I’m a professed “Recovering Perfectionist.” If I couldn’t do something perfectly then I didn’t want to do it at all. When I became a Christian I determined that I would be the “perfect” Christian. I’d never read the Bible so I began a Bible reading regimen. Everyone told me to start reading the Gospel of John. Instead I started at the logical point, the beginning – Genesis. I had to read the Bible for 30 minutes to an hour each day. After reading the Bible I would then read the Life Application study notes to gain further insight into what I’d read. Then I’d do some sort of Bible Devotional (I ended up doing about three of these daily). Praying…I did that for a couple hours a day. This regimen went on for a couple of years. I finally got to the point where I was overwhelmed by all the “work” I had to do to be the “perfect” Christian. That’s when I realized that there was something missing. Well, actually Someone was missing.
My original intent, when I began the regimen, was to draw closer to Jesus. Along the way I lost sight of Jesus. I had become legalistic in my pursuit. Jesus was no longer my focus. Being the “perfect” Christian had become the bullseye of my target. The more perfect I strived to be the more frustrated I became. I was miserable. I was under the misconception that if I didn’t do everything on my regimen every day then my life wouldn’t be pleasing to God. I had fallen for the lie that I had to be perfect to be pleasing.
In the 2004 Olympics, a young man named Matt Emmons won a gold medal in prone rifle shooting. He was one shot away from getting his second gold medal in three-position rifle shooting. All he had to do was shoot somewhere close to the bullseye and he would win his second gold medal. He was focused on getting another perfect shot and he took aim. He made the perfect shot and hit another bullseye. That shot cost him the gold medal. He’d been so focused on the bullseye that he didn’t realize that he cross-fired and hit the wrong target. Matt went from first to last.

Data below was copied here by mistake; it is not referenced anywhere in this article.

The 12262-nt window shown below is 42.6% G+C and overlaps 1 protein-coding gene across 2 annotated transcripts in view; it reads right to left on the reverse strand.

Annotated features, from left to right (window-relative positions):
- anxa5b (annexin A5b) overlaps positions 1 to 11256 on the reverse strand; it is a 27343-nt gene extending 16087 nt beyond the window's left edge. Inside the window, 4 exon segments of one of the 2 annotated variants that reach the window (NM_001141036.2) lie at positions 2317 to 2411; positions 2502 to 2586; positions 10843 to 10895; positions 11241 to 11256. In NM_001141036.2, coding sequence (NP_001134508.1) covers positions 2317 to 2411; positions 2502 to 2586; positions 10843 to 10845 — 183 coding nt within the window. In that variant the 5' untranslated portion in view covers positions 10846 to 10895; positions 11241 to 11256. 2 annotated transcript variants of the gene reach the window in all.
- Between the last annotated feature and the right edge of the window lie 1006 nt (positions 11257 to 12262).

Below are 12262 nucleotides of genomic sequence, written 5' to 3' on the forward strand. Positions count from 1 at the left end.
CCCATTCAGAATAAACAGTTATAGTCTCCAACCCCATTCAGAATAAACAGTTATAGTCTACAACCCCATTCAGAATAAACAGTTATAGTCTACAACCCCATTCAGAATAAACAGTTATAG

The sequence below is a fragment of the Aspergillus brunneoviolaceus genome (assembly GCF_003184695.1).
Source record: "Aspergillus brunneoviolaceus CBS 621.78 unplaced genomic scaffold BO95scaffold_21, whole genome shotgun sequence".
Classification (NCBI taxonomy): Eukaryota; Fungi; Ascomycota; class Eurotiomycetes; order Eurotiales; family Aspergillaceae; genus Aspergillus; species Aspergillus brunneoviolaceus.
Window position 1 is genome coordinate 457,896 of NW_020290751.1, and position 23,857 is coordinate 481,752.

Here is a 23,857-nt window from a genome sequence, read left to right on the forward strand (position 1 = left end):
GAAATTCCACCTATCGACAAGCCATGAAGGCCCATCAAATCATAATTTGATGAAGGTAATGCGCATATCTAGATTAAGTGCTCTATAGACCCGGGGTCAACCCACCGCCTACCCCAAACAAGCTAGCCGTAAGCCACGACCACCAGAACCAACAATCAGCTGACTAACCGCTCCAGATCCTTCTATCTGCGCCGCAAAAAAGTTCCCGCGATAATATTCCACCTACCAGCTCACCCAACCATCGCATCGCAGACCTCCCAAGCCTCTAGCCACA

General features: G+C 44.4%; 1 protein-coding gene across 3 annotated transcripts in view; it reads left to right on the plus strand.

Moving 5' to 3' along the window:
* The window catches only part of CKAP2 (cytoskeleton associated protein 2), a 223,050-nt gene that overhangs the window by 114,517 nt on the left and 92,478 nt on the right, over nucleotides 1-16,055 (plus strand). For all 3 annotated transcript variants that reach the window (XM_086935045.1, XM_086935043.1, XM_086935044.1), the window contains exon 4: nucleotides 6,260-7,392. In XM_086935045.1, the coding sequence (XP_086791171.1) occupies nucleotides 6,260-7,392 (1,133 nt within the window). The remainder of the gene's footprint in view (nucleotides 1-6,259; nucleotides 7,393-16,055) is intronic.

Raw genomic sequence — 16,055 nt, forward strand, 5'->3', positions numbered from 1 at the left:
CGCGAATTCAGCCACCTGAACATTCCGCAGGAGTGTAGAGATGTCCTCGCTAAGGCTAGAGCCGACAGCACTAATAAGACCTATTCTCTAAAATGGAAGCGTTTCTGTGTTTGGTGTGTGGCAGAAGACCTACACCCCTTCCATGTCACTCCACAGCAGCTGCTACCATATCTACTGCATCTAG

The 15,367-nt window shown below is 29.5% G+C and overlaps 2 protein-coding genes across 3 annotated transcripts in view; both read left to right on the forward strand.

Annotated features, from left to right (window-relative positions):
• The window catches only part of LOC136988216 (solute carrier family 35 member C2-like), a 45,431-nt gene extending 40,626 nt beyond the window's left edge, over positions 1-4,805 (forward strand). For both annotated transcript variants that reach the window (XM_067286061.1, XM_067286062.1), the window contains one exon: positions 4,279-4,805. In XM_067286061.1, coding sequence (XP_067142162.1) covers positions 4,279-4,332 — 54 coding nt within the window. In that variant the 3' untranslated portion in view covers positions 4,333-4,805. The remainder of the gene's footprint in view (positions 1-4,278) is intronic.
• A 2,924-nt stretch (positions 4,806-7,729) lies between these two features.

In my pursuit of being the “perfect” Christian I had cross-fired. My bullseye had become works wrapped in legalism. I was driven by the mentality that the more works I did the more pleasing I’d be to Jesus. I’d lost sight of the fact that Jesus was the Bullseye I needed to aim at. When I aim for Him first all the other stuff will fall into place. (Matthew 6:33)
I’ve finally realized that I don’t have to perfect. All I have to do is my best and God will do the rest. If I don’t get to read the Bible or do a devotion each day, it’s OK. Jesus simply wants me to spend time in relationship with Him. If I seek Him, He’ll show me how He wants us to spend our time together.
Spirituality is not about perfection; it’s about connection…let go of seeking perfection and, instead, seek God, the One who is present in the tangledness of our lives.
Messy Spirituality Michael Yaconelli